SHOW THEM THE MONEY: In California, Jeff Miller wrote while people "once considered the notion blasphemous, we now say pay them to play." Miller: "Pay college’s basketball and football players. Pay them for producing highlights, memories and -- of particular note -- revenues. Pay them their slice of a pie that has swelled to the size of Pluto and become filthy in its decadence" (ORANGE COUNTY REGISTER, 3/30). In Chicago, Phil Rosenthal wrote, "Those who say they know exactly how unionization will or won't work in college sports are kidding themselves." There is "plenty of time to figure out the tax ramifications," and we "don't even know when or if we'll get the chance to find out." But what is "undeniable is the inherent unfairness that emboldened Northwestern's players to petition the NLRB." Something "has to be done to reconcile the inequities that led Winston & Strawn attorney Jeffrey Kessler to file a class-action antitrust lawsuit against the NCAA and major conferences on behalf of current and former athletes who don't grasp why the competitors are the only ones without a financial stake in the bonanza they create." Rosenthal: "Why should ballplayers be the only students on campus whose ability to make money through legal means is so severely restricted?" (CHICAGO TRIBUNE, 3/30). The Detroit Free Press' Mitch Albom said, "There is no way that they can be called students. ... The myth of the student-athlete is what was exposed here" (“The Sports Reporters,” ESPN, 3/30). The AP's Jim Litke: "When amateur sports were indeed amateur sports, most people involved in the enterprise were amateurs. Now, pretty much everything in college sports is professionalized except for the labor force. ... There is so much money involved now that the students are clearly entitled to something” (“OTL,” ESPN, 3/30).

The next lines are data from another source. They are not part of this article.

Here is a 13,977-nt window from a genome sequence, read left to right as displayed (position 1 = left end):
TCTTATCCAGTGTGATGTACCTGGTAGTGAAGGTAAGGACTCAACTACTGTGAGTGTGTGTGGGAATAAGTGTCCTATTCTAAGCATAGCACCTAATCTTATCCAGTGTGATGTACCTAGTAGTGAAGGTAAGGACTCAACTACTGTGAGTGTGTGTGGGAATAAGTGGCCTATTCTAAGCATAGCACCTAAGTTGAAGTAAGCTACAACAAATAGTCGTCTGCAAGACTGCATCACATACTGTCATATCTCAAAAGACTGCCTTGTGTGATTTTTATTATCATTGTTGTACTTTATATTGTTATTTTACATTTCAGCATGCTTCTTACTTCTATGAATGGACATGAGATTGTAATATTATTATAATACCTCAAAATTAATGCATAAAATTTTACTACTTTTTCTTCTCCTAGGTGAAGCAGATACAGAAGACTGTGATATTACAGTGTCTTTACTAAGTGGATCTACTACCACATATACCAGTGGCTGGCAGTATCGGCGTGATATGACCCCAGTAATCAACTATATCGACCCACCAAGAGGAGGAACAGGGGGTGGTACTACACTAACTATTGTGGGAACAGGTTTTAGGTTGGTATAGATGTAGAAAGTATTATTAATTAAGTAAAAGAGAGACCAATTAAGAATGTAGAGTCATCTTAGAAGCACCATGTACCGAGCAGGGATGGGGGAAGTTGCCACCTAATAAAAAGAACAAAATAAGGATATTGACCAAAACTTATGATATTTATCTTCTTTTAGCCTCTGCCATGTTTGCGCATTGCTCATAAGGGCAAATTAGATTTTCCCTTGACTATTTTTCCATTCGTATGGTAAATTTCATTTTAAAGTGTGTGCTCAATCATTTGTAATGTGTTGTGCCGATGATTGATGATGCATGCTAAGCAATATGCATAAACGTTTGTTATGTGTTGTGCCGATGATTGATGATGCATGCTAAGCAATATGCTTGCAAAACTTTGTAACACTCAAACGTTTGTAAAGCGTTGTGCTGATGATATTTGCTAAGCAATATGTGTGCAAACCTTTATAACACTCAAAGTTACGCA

A HARBINGER FOR CHANGE: In Columbus, Bob Hunter wrote as the sports seasons "grow longer and revenue increases, more people recognized that it isn't unreasonable for players to share in this bonanza, beyond a college scholarship that doesn't even pay the full cost of attending school." The unionization of players "might not be the answer, but that isn't the point." The approval of that concept by Ohr "likely will open the door for other rulings that expose the hypocrisy of the student-athlete model" (COLUMBUS DISPATCH, 3/30). In N.Y., Ebenezer Samuel wrote under the header, "It's Time For NBA, NFL To Develop Minor League Systems To Replace The NCAA." The answer to all the "major problems plaguing college sports is one major change: A minor league system." It is "time for the pros to start doing their own dirty work, cultivating their own players and brands." It is "time for colleges and universities to return their focus to education, not athletics" (N.Y. DAILY NEWS, 3/30).